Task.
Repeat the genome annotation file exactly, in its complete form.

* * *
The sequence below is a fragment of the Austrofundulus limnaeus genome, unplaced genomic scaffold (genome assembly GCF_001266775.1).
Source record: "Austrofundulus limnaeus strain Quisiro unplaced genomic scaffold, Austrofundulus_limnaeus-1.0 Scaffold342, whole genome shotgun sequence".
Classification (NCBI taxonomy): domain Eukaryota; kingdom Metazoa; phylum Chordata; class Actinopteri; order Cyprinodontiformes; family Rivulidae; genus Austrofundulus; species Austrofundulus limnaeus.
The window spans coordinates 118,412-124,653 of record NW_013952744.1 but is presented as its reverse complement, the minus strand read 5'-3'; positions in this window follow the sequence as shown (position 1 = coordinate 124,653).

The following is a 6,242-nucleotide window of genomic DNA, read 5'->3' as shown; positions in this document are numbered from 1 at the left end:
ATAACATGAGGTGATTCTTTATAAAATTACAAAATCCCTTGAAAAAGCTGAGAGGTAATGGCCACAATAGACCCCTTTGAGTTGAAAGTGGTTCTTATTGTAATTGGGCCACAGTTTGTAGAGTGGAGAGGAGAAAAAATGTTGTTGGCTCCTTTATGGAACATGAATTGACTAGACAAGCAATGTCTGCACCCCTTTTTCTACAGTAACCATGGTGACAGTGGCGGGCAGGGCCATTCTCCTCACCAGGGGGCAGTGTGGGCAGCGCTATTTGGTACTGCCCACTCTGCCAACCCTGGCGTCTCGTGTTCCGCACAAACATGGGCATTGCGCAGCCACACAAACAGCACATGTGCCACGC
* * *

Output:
The sequence below is a fragment of the Austrofundulus limnaeus genome, unplaced genomic scaffold (genome assembly GCF_001266775.1).
Source record: "Austrofundulus limnaeus strain Quisiro unplaced genomic scaffold, Austrofundulus_limnaeus-1.0 Scaffold342, whole genome shotgun sequence".
Classification (NCBI taxonomy): domain Eukaryota; kingdom Metazoa; phylum Chordata; class Actinopteri; order Cyprinodontiformes; family Rivulidae; genus Austrofundulus; species Austrofundulus limnaeus.
The window spans coordinates 118,412-124,653 of record NW_013952744.1 but is presented as its reverse complement, the minus strand read 5'-3'; positions in this window follow the sequence as shown (position 1 = coordinate 124,653).

The following is a 6,242-nucleotide window of genomic DNA, read 5'->3' as shown; positions in this document are numbered from 1 at the left end:
ATAACATGAGGTGATTCTTTATAAAATTACAAAATCCCTTGAAAAAGCTGAGAGGTAATGGCCACAATAGACCCCTTTGAGTTGAAAGTGGTTCTTATTGTAATTGGGCCACAGTTTGTAGAGTGGAGAGGAGAAAAAATGTTGTTGGCTCCTTTATGGAACATGAATTGACTAGACAAGCAATGTCTGCACCCCTTTTTCTACAGTAACCATGGTGACAGTGGCGGGCAGGGCCATTCTCCTCACCAGGGGGCAGTGTGGGCAGCGCTATTTGGTACTGCCCACTCTGCCAACCCTGGCGTCTCGTGTTCCGCACAAACATGGGCATTGCGCAGCCACACAAACAGCACATGTGCCACGC